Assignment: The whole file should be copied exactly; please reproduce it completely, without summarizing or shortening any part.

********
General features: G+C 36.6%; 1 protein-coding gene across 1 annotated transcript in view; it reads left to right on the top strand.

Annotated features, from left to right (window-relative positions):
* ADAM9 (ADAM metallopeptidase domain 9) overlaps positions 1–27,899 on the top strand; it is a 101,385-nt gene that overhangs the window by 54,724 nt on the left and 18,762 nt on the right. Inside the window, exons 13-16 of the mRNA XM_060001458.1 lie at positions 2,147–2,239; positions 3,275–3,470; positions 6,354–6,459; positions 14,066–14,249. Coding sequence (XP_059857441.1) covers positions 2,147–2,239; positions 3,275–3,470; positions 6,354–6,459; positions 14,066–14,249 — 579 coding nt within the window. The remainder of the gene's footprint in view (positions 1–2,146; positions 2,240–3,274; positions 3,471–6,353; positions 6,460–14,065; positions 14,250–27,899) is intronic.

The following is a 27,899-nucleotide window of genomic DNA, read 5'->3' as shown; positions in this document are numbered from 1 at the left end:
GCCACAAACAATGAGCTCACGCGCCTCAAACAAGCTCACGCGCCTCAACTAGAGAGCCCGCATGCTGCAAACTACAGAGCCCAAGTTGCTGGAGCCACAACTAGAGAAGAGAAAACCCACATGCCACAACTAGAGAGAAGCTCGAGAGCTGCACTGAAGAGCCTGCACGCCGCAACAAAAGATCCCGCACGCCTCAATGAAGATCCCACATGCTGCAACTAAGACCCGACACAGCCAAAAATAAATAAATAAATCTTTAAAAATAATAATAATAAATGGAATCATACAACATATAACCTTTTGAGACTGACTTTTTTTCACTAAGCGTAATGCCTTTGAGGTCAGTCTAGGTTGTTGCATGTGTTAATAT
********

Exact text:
General features: G+C 36.6%; 1 protein-coding gene across 1 annotated transcript in view; it reads left to right on the top strand.

Annotated features, from left to right (window-relative positions):
* ADAM9 (ADAM metallopeptidase domain 9) overlaps positions 1–27,899 on the top strand; it is a 101,385-nt gene that overhangs the window by 54,724 nt on the left and 18,762 nt on the right. Inside the window, exons 13-16 of the mRNA XM_060001458.1 lie at positions 2,147–2,239; positions 3,275–3,470; positions 6,354–6,459; positions 14,066–14,249. Coding sequence (XP_059857441.1) covers positions 2,147–2,239; positions 3,275–3,470; positions 6,354–6,459; positions 14,066–14,249 — 579 coding nt within the window. The remainder of the gene's footprint in view (positions 1–2,146; positions 2,240–3,274; positions 3,471–6,353; positions 6,460–14,065; positions 14,250–27,899) is intronic.

The following is a 27,899-nucleotide window of genomic DNA, read 5'->3' as shown; positions in this document are numbered from 1 at the left end:
GCCACAAACAATGAGCTCACGCGCCTCAAACAAGCTCACGCGCCTCAACTAGAGAGCCCGCATGCTGCAAACTACAGAGCCCAAGTTGCTGGAGCCACAACTAGAGAAGAGAAAACCCACATGCCACAACTAGAGAGAAGCTCGAGAGCTGCACTGAAGAGCCTGCACGCCGCAACAAAAGATCCCGCACGCCTCAATGAAGATCCCACATGCTGCAACTAAGACCCGACACAGCCAAAAATAAATAAATAAATCTTTAAAAATAATAATAATAAATGGAATCATACAACATATAACCTTTTGAGACTGACTTTTTTTCACTAAGCGTAATGCCTTTGAGGTCAGTCTAGGTTGTTGCATGTGTTAATAT